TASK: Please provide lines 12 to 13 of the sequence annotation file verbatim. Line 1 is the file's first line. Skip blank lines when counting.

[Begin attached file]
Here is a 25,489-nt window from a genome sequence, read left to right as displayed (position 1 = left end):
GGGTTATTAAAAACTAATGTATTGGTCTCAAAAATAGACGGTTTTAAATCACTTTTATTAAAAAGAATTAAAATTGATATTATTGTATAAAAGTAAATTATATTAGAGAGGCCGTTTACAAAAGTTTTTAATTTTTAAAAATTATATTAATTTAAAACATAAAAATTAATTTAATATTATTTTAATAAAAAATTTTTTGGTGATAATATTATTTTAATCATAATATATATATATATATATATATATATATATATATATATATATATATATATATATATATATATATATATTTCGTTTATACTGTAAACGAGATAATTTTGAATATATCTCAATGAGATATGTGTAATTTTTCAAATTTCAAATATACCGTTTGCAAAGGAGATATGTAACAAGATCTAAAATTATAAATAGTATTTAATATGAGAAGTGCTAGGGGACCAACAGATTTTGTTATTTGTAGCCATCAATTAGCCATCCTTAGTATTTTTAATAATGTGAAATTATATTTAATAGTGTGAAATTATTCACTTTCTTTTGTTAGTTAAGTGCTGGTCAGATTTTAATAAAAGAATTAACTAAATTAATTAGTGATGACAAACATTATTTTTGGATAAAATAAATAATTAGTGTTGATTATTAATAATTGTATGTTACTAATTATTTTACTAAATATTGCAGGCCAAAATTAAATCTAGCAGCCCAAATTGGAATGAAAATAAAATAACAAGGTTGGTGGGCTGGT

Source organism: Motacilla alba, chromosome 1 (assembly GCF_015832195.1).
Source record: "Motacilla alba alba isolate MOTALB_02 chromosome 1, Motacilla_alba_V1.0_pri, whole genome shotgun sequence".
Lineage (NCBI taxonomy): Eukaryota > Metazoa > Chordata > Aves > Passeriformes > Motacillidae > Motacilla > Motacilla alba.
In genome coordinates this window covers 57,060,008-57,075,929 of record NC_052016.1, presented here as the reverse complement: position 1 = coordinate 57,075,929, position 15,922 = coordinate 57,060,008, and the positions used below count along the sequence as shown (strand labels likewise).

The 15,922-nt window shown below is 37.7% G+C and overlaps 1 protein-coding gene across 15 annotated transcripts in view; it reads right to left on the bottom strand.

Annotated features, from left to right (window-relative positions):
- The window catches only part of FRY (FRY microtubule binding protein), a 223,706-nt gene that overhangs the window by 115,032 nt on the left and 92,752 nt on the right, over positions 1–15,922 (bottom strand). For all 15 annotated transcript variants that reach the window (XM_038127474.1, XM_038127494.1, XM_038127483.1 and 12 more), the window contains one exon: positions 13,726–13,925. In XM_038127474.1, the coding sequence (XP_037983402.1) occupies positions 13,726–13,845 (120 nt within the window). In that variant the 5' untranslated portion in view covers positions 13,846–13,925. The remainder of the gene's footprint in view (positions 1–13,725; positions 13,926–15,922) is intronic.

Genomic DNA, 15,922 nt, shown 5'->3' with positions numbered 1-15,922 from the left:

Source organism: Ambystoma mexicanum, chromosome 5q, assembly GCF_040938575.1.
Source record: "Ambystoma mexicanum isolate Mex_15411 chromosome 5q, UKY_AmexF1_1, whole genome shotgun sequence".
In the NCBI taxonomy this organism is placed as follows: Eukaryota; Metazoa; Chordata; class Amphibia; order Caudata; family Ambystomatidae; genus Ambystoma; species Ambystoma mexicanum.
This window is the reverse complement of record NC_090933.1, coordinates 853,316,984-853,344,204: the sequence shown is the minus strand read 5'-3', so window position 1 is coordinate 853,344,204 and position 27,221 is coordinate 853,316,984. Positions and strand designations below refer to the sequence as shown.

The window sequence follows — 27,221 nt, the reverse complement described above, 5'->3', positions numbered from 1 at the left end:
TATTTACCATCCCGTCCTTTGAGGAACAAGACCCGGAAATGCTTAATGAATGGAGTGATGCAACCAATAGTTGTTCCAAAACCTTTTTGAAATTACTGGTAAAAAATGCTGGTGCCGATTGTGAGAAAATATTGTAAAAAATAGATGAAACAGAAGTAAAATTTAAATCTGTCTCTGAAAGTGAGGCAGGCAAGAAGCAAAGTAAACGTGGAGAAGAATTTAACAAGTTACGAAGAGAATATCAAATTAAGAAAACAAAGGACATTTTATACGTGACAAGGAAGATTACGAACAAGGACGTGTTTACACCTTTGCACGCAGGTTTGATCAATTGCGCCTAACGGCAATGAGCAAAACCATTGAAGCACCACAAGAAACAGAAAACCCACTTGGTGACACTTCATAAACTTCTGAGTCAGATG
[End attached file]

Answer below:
Source record: "Ambystoma mexicanum isolate Mex_15411 chromosome 5q, UKY_AmexF1_1, whole genome shotgun sequence".
In the NCBI taxonomy this organism is placed as follows: Eukaryota; Metazoa; Chordata; class Amphibia; order Caudata; family Ambystomatidae; genus Ambystoma; species Ambystoma mexicanum.